We find this 1955 historical marker on Bladensburg Road at the Maryland/D.C. line just east of the IHOP at 38th Street. It declaims the "Dark and Bloody Grounds" where 19th century Washington gentlemen came to shoot each other.
This picture from an article in Harper's Magazine shows the dueling grounds as they looked in 1858.
This site was in rural Maryland just outside the jurisdiction of D.C. law enforcement. The perfect place for an affair of honor. The marker claims that there were "more than 50 duels fought here." Actually there are only 26 duels known to have been fought here. But of course there must have been many unrecorded instances of gentlemen settling their differences with firearms.
The dueling grounds are now represented by a small grassy park on the east side of Dueling Creek centered on a wooden gazebo.
This spot was part of the town of Bladensburg, Maryland, until 1927 when the town of Colmar Manor was incorporated. The town takes its iconography from Dueling Creek and the instruments of dueling.
Colmar (Columbia+Maryland) is a border town with a port-manteau name of the same type as Marydel, Delmar and Pennmar.
This map from The Magazine of American History shows the original lay of the land.
...and the southwest branch shown on the map now runs in a pipe.
The current park does not encompass the whole of the old dueling grounds. The park occupies the southwest side of Dueling Creek from the road to a little way past the southeast branch. That would be along the cow path in this map from Harper's.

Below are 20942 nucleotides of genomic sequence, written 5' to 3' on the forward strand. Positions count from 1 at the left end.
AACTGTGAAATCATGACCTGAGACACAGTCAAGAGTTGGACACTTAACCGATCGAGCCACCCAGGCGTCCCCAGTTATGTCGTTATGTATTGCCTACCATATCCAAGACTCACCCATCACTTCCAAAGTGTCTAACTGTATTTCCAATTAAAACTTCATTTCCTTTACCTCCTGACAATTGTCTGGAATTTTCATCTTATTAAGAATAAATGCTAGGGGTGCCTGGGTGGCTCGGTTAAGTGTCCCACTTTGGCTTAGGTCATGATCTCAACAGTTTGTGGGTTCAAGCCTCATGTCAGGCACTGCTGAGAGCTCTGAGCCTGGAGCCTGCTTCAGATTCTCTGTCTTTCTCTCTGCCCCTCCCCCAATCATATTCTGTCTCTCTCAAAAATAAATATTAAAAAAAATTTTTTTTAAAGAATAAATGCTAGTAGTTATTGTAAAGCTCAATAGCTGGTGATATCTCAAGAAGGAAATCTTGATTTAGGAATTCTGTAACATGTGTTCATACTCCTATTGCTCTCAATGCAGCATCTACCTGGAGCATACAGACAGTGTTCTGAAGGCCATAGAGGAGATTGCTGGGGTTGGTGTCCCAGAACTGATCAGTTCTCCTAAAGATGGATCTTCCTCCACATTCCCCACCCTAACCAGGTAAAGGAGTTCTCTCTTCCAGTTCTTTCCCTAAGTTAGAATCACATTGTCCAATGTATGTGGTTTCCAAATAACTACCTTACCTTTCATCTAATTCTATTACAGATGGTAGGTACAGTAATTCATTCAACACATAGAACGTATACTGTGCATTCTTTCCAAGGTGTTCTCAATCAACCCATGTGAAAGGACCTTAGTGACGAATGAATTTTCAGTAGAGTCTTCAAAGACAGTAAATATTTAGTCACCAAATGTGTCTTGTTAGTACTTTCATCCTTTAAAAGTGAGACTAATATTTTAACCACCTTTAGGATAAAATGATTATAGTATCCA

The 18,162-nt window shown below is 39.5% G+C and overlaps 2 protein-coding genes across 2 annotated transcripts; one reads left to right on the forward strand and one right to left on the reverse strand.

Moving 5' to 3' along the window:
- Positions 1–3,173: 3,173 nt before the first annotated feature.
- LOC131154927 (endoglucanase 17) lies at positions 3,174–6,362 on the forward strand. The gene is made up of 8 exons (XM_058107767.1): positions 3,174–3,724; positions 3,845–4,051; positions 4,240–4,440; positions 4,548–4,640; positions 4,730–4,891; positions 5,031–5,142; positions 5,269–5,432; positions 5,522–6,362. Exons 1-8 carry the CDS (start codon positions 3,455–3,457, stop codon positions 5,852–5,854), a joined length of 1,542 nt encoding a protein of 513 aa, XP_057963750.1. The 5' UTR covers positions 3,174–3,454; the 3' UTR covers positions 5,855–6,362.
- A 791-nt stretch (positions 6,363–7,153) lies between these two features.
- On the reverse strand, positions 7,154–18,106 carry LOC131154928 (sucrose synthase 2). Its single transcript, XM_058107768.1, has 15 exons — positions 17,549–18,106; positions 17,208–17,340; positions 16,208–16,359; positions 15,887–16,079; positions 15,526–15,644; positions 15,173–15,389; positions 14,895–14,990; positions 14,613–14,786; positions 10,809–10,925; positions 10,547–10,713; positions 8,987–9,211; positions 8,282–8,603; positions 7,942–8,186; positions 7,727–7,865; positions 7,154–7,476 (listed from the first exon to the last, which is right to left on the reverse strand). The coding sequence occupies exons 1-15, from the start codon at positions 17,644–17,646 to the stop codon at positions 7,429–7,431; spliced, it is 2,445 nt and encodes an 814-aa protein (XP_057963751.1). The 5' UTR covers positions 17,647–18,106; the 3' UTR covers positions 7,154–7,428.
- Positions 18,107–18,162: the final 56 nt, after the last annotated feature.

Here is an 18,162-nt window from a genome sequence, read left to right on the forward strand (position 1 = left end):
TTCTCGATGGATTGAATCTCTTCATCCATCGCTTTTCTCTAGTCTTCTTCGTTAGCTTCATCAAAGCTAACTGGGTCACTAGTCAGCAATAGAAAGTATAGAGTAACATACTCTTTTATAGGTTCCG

The most famous duel fought here was the one between the disgraced Commodore James Barron and the national hero Commodore Stephen Decatur. Barron had surrendered his ship Chesapeake to the British ship Leopard in the run-up to the War of 1812. Decatur was the hero of the Barbary Wars. Barron and his seconds stayed at the Indian Queen Tavern in Bladensburg the night before. Decatur came out from his home on Lafayette Square the morning of the duel. Both men were wounded. Barron recovered but Decatur died later in the arms of his wife.
The spot where Stephen Decatur fell is, in my estimation, outside the park proper toward the rear of where Mr. Reginald Daniels' house (3803 Newark Road) now stands just behind the IHOP.
|Where Decatur Fell|
The first dual here was between two congressmen, Gardinier of New York and Campbell of Tennessee. Gardinier was wounded but recovered. The last duel here is believed to have been in 1868, a bloodless encounter between General A. Galletin Lawrence, U.S. Minister to Costa Rica and Baron Kusserow, Secretary of the German Legation. Here's the scene as it appeared in Leslie's Popular Monthly.
The culvert under Bladensburg Road was known in 1814 as Tournecliff's Bridge.
Here during the battle of Bladensburg, British Regulars under General Robert Ross briefly skirmished with Kramer's American Militia. As soon as they crossed the creek they fell under fire from Joshua Barney's artillery in the third and final American battle line. A flank attack against the American left ended the ruinous Battle of Bladensburg and opened the way for Ross to march into the Capital and burn the Capitol. After eating a meal left for them by Dolley Madison, the British burned the President's Mansion as well. They found the Mansion deserted. The Madisons and in fact the whole of the U.S. Government had fled to the Maryland and Virginia countryside.
In 2012 this Star-Spangled Banner Trail marker appeared next to the "Dueling Grounds" marker discussing the role of this place in the Battle of Bladensburg.
Second Line Falls
The Bladensburg Dueling Ground stands as a monument to the murderous folly of our species. Harper's captured the flavor of this site in this illustration:
|Elements of Logic|